The blast that killed Mohammad Chattah served to shunt Lebanon further down the road to oblivion. Not only do the Lebanese need a government but they also need one stuffed to the gills with the likes of him.
We Lebanese have a sad tradition of losing our best and brightest.
In 2005, we witnessed the murders of Basil Fleihan, the economist and former minister in the same blast that killed the former prime minister Rafik Hariri. Three months later Samir Kassir, the journalist, writer and activist, died in his booby-trapped car. The newspaper publisher Gebran Tueni met a similar fate six months after that. And on Friday morning, Mohammad Chattah, the former finance minister, IMF economist and ambassador, was blown up as he drove through downtown Beirut.
If you haven’t witnessed it first hand, it’s hard to explain just how depressing it is to watch a country fall apart so efficiently. We were doing it very well even before Mr Chattah met his terrible end.
The blast only served to shunt Lebanon further down the road to oblivion. Not only do we need a government but we also need one stuffed to the gills with the likes of Chattah.
Say what you want about Lebanon’s political class and its universal breathtaking incompetence, but the one difference between the March 14 and the March 8 blocs, the two entities that, since the eponymous month in 2005, have defined Lebanon’s two main political impulses – essentially pro and anti Syrian – is that the former at least understood that a country needs a functional economy.
Sure, it also has its share of dinosaurs with dubious CVs – Amin Gemayel, Samir Geagea and, depending on his mood, Walid Jumblatt – and a clutch of feudal shoe-ins who don’t do much but it also has, and had in Chattah and Fleihan, proven technocrats with internationally respected track records.
It is also the bloc that attracted what I will call the unaligned Lebanese, those non-partisan people who simply want to live in peace and prosperity. That March 14 has thrown the game away and lost much of this support (mine included) in the past nine years should not diminish the sense of expectation we all felt during those heady days in Spring 2005.
March 8 on the other hand – essentially Hizbollah and thuggish Amal Movement – claim to have their own technocrats, mostly drawn from its Christian allies in the Free Patriotic Movement, but none has any serious pedigree.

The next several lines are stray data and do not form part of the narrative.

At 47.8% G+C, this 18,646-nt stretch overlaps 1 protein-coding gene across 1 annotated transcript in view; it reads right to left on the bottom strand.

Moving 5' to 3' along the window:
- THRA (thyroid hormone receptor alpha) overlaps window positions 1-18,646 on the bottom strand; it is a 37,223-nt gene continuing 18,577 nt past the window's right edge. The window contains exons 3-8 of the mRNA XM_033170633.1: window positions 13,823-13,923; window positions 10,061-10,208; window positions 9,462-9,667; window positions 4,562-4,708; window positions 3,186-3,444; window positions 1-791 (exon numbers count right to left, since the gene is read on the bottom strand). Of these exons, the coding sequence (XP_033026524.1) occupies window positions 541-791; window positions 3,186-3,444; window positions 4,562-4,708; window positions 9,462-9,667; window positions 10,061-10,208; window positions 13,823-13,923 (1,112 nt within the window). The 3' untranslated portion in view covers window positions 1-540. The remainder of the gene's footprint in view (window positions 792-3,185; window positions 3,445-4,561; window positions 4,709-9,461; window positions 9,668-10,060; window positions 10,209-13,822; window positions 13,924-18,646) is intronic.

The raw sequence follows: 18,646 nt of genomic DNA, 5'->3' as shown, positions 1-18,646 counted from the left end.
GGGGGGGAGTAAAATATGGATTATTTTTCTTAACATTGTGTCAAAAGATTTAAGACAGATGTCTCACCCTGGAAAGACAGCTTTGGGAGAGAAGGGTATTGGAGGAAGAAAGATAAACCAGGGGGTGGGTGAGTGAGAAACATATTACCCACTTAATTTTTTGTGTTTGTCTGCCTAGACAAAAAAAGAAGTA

One is the energy minister Gebran Bassil, the son-in-law of the party boss Michel Aoun, whose term in office has been dogged with accusations of corruption and attempts to expedite the natural oil and gas exploration and drilling contracts before a new government is formed and his portfolio is given to someone else.
I’m not saying that if it were given to a March 14 minister all deals would be totally above board – this is Lebanon after all – but, and this is just to illustrate that he was cut from a different cloth, consider what Chattah, in an essay that appeared in the local media last year, suggested we do with any new-found natural wealth.
Not only did he propose direct cash distribution of the proceeds to all Lebanese, arguing that it was the fairest way as these resources would essentially belong to the people, he also posited this question to those who might argue that the government would need the money to “spend” on resuscitating the country: “Is it really the lack of money that is making the state weak and ineffective? Or is it the ineffectiveness of the state that has ensured that Lebanon’s public finances have remained so weak? Would throwing easy money at the state be the right answer for resolving our national ills? Would state corruption decrease? Would state institutions suddenly begin to function normally? In fact, would the state be better at managing the income of Lebanese from the sale of natural resources than the Lebanese themselves?”
I doubt it. Mohammad Chattah was a rare class act. Many of those who went to his Beirut home to pay their condolences said the same thing, and I paraphrase. “This is not a country for cultured and educated people. It is a country for crooks”.
Michael Karam is a Beirut-based freelance writer.